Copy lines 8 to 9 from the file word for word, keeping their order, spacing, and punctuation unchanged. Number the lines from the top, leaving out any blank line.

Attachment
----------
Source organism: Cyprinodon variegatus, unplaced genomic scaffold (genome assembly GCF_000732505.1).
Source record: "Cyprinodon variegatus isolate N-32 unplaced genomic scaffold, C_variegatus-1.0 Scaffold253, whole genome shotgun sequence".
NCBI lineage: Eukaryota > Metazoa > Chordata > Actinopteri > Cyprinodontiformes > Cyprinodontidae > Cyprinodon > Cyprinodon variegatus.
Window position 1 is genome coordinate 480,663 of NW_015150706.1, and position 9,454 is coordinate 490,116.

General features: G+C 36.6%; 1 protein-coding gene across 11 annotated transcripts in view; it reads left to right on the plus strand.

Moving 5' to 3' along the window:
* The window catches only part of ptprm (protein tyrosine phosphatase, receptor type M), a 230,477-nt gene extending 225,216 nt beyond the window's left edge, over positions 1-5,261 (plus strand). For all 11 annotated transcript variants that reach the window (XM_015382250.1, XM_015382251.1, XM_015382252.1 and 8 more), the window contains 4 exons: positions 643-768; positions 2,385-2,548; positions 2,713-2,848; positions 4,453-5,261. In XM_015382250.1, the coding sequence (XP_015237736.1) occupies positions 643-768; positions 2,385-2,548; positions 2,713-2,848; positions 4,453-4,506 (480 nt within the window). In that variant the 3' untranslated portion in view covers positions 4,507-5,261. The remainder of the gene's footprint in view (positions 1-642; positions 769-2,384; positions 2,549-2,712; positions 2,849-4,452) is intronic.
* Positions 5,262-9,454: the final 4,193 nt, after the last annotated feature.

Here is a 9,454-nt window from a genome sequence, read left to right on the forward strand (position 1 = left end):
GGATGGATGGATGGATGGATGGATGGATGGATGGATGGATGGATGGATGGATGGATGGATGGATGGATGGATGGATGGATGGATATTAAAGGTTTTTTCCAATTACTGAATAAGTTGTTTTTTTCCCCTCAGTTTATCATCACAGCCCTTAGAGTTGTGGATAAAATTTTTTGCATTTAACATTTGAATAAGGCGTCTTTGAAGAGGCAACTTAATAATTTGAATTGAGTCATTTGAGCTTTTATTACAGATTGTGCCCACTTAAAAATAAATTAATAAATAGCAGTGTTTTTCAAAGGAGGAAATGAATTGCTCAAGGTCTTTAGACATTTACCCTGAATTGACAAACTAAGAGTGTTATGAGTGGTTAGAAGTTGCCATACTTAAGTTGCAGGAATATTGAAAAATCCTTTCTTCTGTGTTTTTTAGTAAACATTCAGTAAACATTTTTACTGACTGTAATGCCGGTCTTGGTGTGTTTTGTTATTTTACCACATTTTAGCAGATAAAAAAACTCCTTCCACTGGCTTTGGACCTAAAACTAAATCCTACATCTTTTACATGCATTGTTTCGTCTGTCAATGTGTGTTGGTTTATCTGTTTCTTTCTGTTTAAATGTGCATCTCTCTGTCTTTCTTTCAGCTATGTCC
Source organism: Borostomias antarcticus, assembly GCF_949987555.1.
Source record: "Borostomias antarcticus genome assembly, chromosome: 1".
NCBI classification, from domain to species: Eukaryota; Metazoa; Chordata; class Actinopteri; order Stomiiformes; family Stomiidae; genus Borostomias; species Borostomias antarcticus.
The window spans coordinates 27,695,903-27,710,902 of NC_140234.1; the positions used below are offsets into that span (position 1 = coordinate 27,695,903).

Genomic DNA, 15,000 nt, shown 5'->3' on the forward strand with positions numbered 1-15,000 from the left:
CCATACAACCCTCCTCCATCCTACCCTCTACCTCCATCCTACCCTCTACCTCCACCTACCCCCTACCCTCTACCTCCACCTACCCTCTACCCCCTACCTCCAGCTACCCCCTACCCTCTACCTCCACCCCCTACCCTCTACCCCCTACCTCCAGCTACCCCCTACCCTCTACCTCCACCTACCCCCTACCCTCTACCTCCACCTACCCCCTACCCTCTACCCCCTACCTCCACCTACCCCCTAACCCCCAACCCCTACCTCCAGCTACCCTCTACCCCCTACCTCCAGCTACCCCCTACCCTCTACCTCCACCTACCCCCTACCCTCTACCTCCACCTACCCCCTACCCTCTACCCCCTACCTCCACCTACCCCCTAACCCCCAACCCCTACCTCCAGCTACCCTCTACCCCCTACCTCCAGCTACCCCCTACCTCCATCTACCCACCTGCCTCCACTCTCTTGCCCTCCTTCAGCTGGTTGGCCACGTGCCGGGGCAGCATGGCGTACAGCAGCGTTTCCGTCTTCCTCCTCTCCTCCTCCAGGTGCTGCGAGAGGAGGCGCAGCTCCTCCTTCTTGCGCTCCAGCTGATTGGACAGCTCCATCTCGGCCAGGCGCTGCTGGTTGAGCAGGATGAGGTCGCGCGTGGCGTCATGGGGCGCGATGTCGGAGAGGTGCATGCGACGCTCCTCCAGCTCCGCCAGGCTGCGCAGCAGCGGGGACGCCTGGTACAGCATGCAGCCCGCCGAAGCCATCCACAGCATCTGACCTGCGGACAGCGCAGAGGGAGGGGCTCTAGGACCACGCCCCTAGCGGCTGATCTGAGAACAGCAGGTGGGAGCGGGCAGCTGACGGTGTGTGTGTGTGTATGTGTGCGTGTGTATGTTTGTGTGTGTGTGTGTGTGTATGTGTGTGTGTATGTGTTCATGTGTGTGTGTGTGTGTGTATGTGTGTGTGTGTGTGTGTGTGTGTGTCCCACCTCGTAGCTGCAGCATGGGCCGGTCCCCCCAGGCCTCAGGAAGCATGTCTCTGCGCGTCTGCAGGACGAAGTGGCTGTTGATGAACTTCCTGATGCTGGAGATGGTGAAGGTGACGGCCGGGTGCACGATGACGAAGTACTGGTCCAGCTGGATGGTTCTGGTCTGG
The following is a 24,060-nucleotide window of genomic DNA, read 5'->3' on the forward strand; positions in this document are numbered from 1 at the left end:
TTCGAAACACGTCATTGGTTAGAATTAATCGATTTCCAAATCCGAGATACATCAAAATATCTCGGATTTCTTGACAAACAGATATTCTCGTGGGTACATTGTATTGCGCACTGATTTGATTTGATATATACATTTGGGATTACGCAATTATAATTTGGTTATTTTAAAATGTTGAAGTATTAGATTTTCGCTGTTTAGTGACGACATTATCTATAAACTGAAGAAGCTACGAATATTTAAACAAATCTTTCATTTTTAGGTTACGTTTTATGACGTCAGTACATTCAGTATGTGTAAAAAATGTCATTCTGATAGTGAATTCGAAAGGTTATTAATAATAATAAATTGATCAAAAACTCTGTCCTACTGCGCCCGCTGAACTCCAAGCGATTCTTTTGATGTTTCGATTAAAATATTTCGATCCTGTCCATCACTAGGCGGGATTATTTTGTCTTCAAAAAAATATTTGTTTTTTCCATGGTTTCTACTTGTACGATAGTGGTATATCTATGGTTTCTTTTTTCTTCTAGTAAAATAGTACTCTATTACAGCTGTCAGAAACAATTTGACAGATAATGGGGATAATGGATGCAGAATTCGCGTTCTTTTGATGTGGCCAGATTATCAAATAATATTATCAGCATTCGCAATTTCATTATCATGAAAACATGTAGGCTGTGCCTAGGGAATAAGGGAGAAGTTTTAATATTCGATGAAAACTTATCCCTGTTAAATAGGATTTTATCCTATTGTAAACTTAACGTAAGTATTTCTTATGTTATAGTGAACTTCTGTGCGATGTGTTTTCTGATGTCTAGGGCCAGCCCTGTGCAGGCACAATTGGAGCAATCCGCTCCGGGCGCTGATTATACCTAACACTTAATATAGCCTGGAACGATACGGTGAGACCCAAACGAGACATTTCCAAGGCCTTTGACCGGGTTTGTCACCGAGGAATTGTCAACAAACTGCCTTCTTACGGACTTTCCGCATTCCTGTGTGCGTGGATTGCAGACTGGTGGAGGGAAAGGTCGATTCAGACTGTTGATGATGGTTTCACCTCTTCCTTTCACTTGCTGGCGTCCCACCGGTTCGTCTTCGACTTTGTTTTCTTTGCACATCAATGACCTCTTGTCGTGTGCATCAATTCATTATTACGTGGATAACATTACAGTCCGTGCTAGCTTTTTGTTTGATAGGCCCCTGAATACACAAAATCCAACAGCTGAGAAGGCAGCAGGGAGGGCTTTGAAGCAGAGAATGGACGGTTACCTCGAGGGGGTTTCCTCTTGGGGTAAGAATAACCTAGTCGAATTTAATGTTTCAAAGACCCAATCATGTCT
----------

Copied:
* Positions 5,262-9,454: the final 4,193 nt, after the last annotated feature.

Here is a 9,454-nt window from a genome sequence, read left to right on the forward strand (position 1 = left end):